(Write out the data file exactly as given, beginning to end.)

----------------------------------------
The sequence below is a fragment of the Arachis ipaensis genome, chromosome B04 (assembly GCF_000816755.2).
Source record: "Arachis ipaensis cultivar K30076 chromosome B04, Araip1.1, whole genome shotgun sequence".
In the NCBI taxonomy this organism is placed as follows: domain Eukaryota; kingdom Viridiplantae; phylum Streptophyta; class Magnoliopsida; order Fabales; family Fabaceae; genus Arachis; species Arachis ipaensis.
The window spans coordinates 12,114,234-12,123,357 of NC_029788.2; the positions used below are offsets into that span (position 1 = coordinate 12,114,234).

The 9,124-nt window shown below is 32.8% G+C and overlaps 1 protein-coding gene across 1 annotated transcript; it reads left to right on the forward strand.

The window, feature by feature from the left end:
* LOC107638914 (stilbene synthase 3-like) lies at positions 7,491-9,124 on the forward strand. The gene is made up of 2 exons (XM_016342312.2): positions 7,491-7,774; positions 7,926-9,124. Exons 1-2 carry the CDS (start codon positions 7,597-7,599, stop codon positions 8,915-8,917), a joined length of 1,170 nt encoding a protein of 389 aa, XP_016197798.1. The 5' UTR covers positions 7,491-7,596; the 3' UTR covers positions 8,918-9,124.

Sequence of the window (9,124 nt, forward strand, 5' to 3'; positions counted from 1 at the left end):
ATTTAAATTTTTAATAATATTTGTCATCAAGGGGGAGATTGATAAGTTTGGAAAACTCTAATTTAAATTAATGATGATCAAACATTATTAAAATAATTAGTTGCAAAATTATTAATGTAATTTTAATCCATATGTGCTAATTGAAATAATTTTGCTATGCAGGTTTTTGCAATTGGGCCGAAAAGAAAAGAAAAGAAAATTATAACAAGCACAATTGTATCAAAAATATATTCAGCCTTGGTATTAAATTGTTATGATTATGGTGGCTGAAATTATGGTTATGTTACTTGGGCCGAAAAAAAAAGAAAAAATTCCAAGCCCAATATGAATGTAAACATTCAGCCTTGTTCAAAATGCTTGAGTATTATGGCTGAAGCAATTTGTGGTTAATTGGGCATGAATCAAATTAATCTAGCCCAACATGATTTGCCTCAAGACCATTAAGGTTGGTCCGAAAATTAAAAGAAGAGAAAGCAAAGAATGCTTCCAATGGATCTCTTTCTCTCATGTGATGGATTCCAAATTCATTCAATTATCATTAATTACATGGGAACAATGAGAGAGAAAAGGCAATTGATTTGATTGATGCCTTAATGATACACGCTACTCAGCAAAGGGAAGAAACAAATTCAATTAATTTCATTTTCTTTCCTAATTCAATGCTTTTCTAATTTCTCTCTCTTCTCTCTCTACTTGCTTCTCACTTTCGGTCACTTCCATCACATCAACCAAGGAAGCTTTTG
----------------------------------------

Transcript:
The sequence below is a fragment of the Arachis ipaensis genome, chromosome B04 (assembly GCF_000816755.2).
Source record: "Arachis ipaensis cultivar K30076 chromosome B04, Araip1.1, whole genome shotgun sequence".
In the NCBI taxonomy this organism is placed as follows: domain Eukaryota; kingdom Viridiplantae; phylum Streptophyta; class Magnoliopsida; order Fabales; family Fabaceae; genus Arachis; species Arachis ipaensis.
The window spans coordinates 12,114,234-12,123,357 of NC_029788.2; the positions used below are offsets into that span (position 1 = coordinate 12,114,234).

The 9,124-nt window shown below is 32.8% G+C and overlaps 1 protein-coding gene across 1 annotated transcript; it reads left to right on the forward strand.

The window, feature by feature from the left end:
* LOC107638914 (stilbene synthase 3-like) lies at positions 7,491-9,124 on the forward strand. The gene is made up of 2 exons (XM_016342312.2): positions 7,491-7,774; positions 7,926-9,124. Exons 1-2 carry the CDS (start codon positions 7,597-7,599, stop codon positions 8,915-8,917), a joined length of 1,170 nt encoding a protein of 389 aa, XP_016197798.1. The 5' UTR covers positions 7,491-7,596; the 3' UTR covers positions 8,918-9,124.

Sequence of the window (9,124 nt, forward strand, 5' to 3'; positions counted from 1 at the left end):
ATTTAAATTTTTAATAATATTTGTCATCAAGGGGGAGATTGATAAGTTTGGAAAACTCTAATTTAAATTAATGATGATCAAACATTATTAAAATAATTAGTTGCAAAATTATTAATGTAATTTTAATCCATATGTGCTAATTGAAATAATTTTGCTATGCAGGTTTTTGCAATTGGGCCGAAAAGAAAAGAAAAGAAAATTATAACAAGCACAATTGTATCAAAAATATATTCAGCCTTGGTATTAAATTGTTATGATTATGGTGGCTGAAATTATGGTTATGTTACTTGGGCCGAAAAAAAAAGAAAAAATTCCAAGCCCAATATGAATGTAAACATTCAGCCTTGTTCAAAATGCTTGAGTATTATGGCTGAAGCAATTTGTGGTTAATTGGGCATGAATCAAATTAATCTAGCCCAACATGATTTGCCTCAAGACCATTAAGGTTGGTCCGAAAATTAAAAGAAGAGAAAGCAAAGAATGCTTCCAATGGATCTCTTTCTCTCATGTGATGGATTCCAAATTCATTCAATTATCATTAATTACATGGGAACAATGAGAGAGAAAAGGCAATTGATTTGATTGATGCCTTAATGATACACGCTACTCAGCAAAGGGAAGAAACAAATTCAATTAATTTCATTTTCTTTCCTAATTCAATGCTTTTCTAATTTCTCTCTCTTCTCTCTCTACTTGCTTCTCACTTTCGGTCACTTCCATCACATCAACCAAGGAAGCTTTTG